Now that the Supreme Court has held its oral arguments in King v. Burwell, the case has somewhat receded from the headlines. But conservatives would be wise to use this period between the oral arguments and the Court’s ruling, expected in late June, to encourage Republicans to unite around a conservative alternative that would effectively repeal and replace Obamacare in the 37 states that would be affected (and in any other states that want to jump ship).
If the Court rules that the Obama administration has been illegally paying out Obamacare subsidies, and if congressional Republicans fail to unite around a conservative alternative, the result will be predictable. Some Republican governors and/or states legislatures, some of whom have already facilitated Obamacare’s Medicaid expansion in their states, will respond by setting up state-based Obamacare exchanges — something that most GOP-led states have so far resisted. Thus, not only would Obamacare expand and become more entrenched, but more Republican fingerprints would be on it.
Why would Republican politicians in the states turn a win at the Court into a loss for repeal? Because they’ll be under great political pressure to do so. A family of five in Milwaukee, with parents aged 59 and 55 and an income of $30,000, gets a whopping $20,439 a year in Obamacare subsidies at taxpayer expense, plus additional subsidies for out-of-pocket costs. (A single 27-year-old living next door to them and making $35,000, gets nothing — as Obamacare is for the near-poor and near-elderly, not the middle class or the young.) Let’s say that one of the kids in that family has leukemia. The rest of the story more or less writes itself. Anyone who doesn’t think many Republican officeholders would fold in the face of such political pressure hasn’t been watching how Republicans usually respond to political pressure.
To stiffen Republicans’ spines at the state level, Republicans at the federal level need to unite around a winning conservative alternative and then — if the showdown comes — make it clear that it is President Obama who, by refusing to sign the GOP alternative into law, is keeping people from getting or keeping health insurance. In other words, if the child in Milwaukee doesn’t get leukemia treatment, it’ll be because the president cares more about putting the government in control of one-sixth of the economy than he cares about making health insurance more available and affordable.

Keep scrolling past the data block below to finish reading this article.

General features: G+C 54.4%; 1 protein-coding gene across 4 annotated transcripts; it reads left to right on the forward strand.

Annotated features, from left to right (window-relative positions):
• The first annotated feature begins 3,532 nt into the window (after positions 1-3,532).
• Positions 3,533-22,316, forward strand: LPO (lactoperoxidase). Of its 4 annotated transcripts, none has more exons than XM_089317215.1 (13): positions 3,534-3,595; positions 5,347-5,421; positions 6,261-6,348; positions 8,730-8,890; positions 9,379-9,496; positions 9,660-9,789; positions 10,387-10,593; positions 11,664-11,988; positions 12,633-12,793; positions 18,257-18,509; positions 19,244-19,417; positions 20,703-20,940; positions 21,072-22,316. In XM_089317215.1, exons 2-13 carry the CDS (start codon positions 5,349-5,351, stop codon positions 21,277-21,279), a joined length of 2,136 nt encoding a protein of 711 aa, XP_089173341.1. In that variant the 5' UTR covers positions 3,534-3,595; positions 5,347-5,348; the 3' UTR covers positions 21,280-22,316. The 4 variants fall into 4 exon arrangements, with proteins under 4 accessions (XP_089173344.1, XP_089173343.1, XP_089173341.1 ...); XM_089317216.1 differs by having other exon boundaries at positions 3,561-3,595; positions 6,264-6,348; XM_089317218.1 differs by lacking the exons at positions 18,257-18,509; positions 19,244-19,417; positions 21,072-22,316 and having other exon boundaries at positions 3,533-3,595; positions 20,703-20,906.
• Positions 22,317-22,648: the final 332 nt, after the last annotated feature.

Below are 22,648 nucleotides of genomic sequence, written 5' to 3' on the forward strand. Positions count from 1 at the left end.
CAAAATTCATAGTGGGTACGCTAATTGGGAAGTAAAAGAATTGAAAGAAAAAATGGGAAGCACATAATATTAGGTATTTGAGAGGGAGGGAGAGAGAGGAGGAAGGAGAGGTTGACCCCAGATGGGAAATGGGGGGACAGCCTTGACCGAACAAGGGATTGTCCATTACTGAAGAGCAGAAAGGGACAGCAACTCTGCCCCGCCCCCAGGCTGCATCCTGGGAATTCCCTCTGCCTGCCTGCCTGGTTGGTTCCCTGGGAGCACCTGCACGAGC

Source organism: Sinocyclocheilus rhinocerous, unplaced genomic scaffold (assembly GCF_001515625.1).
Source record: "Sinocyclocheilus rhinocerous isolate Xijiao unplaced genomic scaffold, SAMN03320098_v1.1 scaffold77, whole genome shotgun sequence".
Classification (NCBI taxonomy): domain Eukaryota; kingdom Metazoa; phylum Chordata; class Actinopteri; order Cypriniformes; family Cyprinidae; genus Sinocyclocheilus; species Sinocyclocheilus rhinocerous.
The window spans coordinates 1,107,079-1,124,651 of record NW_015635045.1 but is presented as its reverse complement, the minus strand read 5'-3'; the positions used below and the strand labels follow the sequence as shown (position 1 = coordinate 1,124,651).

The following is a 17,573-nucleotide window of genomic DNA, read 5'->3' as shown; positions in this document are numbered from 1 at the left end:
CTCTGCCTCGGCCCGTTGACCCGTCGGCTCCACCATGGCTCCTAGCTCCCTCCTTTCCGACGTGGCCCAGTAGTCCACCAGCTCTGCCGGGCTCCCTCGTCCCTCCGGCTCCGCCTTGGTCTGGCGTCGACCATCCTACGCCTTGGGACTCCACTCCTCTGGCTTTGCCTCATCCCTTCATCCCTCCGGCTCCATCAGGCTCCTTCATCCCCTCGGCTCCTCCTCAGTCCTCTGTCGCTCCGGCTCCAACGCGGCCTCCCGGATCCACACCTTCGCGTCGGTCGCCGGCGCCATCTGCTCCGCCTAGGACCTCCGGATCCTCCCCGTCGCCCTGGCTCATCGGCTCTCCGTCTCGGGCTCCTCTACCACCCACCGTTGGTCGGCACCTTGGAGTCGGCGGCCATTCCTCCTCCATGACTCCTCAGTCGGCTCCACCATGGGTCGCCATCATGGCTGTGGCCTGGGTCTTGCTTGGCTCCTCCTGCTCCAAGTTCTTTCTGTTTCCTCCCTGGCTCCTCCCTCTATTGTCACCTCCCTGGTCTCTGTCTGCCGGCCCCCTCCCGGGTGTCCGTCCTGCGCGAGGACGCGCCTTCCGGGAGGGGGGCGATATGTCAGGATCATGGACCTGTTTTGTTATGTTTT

Republican congressional efforts to get members to unite around such a conservative alternative are being led by Chairmen Paul Ryan, Fred Upton, and John Kline. In an op-ed last month, they called for a conservative alternative that would “make insurance more affordable by ending Washington mandates” — including the hated and unprecedented individual mandate — and by offering refundable, age-based tax credits to people who buy health insurance through the individual market.
Ideally, such Republican tax credits would contrast dramatically with Obamacare’s subsidies in at least seven different ways:
One, whereas Obamacare subsidies are paid directly to insurance companies, the GOP tax credits should go directly to the American people, with most people receiving them in the form of a tax cut.
Two, whereas Obamacare subsidies are available only for Obamacare-compliant insurance, the GOP tax credits should be available for pretty much any health insurance anybody chooses to buy.
Three, whereas Obamacare subsidies are usable only through government-run exchanges, the GOP tax credits should be usable on the open market (and the federal exchanges should be shut down).